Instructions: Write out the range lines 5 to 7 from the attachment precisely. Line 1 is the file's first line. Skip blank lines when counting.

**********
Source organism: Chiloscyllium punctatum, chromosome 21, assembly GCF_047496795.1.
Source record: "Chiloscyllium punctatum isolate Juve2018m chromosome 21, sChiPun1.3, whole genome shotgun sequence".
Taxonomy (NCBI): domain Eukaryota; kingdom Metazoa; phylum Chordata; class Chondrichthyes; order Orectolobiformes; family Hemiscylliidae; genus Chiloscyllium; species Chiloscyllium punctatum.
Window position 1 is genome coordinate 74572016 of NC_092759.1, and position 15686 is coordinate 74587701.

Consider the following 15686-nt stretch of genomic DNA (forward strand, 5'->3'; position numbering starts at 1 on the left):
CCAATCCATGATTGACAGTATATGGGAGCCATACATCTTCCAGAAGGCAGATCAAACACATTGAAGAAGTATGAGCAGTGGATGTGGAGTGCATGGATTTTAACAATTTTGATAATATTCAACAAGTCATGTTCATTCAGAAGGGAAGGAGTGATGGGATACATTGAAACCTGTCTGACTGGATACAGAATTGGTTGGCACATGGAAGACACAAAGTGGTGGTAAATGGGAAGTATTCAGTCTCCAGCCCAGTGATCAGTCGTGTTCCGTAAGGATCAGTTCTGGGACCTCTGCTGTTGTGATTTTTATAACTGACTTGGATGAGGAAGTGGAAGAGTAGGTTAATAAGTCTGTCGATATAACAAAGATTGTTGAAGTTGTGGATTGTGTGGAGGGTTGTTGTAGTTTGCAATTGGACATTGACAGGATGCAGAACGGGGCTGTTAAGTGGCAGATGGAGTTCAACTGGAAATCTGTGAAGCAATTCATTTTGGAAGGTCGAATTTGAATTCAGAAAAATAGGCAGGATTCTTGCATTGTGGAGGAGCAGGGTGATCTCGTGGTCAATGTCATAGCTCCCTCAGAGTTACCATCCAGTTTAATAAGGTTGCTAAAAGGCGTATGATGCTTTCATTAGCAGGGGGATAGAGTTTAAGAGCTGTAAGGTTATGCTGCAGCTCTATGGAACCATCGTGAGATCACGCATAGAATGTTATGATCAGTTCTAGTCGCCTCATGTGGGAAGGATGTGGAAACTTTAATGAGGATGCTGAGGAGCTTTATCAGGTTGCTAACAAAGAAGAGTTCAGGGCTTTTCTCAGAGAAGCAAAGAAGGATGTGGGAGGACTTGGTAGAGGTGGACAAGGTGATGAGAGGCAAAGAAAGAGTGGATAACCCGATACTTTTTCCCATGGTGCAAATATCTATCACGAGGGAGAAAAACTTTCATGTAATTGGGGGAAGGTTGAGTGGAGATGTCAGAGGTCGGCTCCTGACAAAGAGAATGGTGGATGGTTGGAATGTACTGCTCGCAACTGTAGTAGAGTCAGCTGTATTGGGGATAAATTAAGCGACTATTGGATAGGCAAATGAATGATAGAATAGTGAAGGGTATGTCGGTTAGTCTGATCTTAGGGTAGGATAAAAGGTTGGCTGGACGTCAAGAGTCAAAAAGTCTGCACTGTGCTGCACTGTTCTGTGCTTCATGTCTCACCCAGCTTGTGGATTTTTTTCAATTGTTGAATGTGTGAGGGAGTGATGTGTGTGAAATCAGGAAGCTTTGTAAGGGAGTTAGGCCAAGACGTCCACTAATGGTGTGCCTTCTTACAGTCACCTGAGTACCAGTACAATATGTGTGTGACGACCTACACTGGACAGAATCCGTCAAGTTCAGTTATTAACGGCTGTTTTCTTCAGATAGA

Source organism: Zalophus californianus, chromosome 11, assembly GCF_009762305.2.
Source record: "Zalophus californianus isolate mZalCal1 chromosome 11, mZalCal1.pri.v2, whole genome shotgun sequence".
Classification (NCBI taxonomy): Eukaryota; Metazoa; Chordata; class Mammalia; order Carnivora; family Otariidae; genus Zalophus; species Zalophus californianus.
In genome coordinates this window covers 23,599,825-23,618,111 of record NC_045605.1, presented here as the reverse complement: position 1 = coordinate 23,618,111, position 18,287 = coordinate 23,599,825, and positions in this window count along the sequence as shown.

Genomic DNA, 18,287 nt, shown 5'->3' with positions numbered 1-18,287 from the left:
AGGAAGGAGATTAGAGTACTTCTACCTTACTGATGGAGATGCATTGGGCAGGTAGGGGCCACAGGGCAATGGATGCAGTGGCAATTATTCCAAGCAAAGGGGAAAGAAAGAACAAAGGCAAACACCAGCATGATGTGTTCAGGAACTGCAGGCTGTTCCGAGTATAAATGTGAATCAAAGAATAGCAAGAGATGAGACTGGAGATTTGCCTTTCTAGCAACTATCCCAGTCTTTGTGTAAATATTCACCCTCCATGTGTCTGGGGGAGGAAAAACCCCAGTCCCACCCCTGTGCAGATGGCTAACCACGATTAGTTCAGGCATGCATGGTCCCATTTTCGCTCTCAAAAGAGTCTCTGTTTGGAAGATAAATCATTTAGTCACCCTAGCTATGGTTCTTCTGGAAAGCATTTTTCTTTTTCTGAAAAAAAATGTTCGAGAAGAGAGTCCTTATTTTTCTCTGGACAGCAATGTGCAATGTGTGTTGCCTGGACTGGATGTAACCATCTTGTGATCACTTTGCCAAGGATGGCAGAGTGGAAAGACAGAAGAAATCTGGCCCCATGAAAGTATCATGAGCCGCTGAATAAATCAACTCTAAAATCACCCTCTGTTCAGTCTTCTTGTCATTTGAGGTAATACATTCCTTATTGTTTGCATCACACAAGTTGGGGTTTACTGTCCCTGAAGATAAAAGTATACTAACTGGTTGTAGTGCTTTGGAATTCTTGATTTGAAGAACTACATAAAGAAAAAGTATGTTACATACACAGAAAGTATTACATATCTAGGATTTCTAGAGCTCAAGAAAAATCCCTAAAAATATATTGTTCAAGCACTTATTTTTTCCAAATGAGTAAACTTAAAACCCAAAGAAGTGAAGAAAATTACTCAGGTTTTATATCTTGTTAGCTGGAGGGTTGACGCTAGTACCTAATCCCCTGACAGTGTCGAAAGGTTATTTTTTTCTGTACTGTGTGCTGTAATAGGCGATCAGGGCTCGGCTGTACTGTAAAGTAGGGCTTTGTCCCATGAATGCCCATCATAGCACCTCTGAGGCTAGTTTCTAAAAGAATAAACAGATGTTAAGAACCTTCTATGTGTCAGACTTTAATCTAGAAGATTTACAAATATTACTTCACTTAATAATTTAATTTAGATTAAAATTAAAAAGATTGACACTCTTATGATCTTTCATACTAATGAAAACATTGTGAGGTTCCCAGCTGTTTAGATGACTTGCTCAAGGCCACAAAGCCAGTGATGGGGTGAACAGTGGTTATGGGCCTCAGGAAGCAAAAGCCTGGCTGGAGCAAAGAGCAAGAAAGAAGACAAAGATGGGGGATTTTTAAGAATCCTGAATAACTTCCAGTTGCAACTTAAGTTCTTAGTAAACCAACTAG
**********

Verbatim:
Consider the following 15686-nt stretch of genomic DNA (forward strand, 5'->3'; position numbering starts at 1 on the left):
CCAATCCATGATTGACAGTATATGGGAGCCATACATCTTCCAGAAGGCAGATCAAACACATTGAAGAAGTATGAGCAGTGGATGTGGAGTGCATGGATTTTAACAATTTTGATAATATTCAACAAGTCATGTTCATTCAGAAGGGAAGGAGTGATGGGATACATTGAAACCTGTCTGACTGGATACAGAATTGGTTGGCACATGGAAGACACAAAGTGGTGGTAAATGGGAAGTATTCAGTCTCCAGCCCAGTGATCAGTCGTGTTCCGTAAGGATCAGTTCTGGGACCTCTGCTGTTGTGATTTTTATAACTGACTTGGATGAGGAAGTGGAAGAGTAGGTTAATAAGTCTGTCGATATAACAAAGATTGTTGAAGTTGTGGATTGTGTGGAGGGTTGTTGTAGTTTGCAATTGGACATTGACAGGATGCAGAACGGGGCTGTTAAGTGGCAGATGGAGTTCAACTGGAAATCTGTGAAGCAATTCATTTTGGAAGGTCGAATTTGAATTCAGAAAAATAGGCAGGATTCTTGCATTGTGGAGGAGCAGGGTGATCTCGTGGTCAATGTCATAGCTCCCTCAGAGTTACCATCCAGTTTAATAAGGTTGCTAAAAGGCGTATGATGCTTTCATTAGCAGGGGGATAGAGTTTAAGAGCTGTAAGGTTATGCTGCAGCTCTATGGAACCATCGTGAGATCACGCATAGAATGTTATGATCAGTTCTAGTCGCCTCATGTGGGAAGGATGTGGAAACTTTAATGAGGATGCTGAGGAGCTTTATCAGGTTGCTAACAAAGAAGAGTTCAGGGCTTTTCTCAGAGAAGCAAAGAAGGATGTGGGAGGACTTGGTAGAGGTGGACAAGGTGATGAGAGGCAAAGAAAGAGTGGATAACCCGATACTTTTTCCCATGGTGCAAATATCTATCACGAGGGAGAAAAACTTTCATGTAATTGGGGGAAGGTTGAGTGGAGATGTCAGAGGTCGGCTCCTGACAAAGAGAATGGTGGATGGTTGGAATGTACTGCTCGCAACTGTAGTAGAGTCAGCTGTATTGGGGATAAATTAAGCGACTATTGGATAGGCAAATGAATGATAGAATAGTGAAGGGTATGTCGGTTAGTCTGATCTTAGGGTAGGATAAAAGGTTGGCTGGACGTCAAGAGTCAAAAAGTCTGCACTGTGCTGCACTGTTCTGTGCTTCATGTCTCACCCAGCTTGTGGATTTTTTTCAATTGTTGAATGTGTGAGGGAGTGATGTGTGTGAAATCAGGAAGCTTTGTAAGGGAGTTAGGCCAAGACGTCCACTAATGGTGTGCCTTCTTACAGTCACCTGAGTACCAGTACAATATGTGTGTGACGACCTACACTGGACAGAATCCGTCAAGTTCAGTTATTAACGGCTGTTTTCTTCAGATAGA

Source organism: Zalophus californianus, chromosome 11, assembly GCF_009762305.2.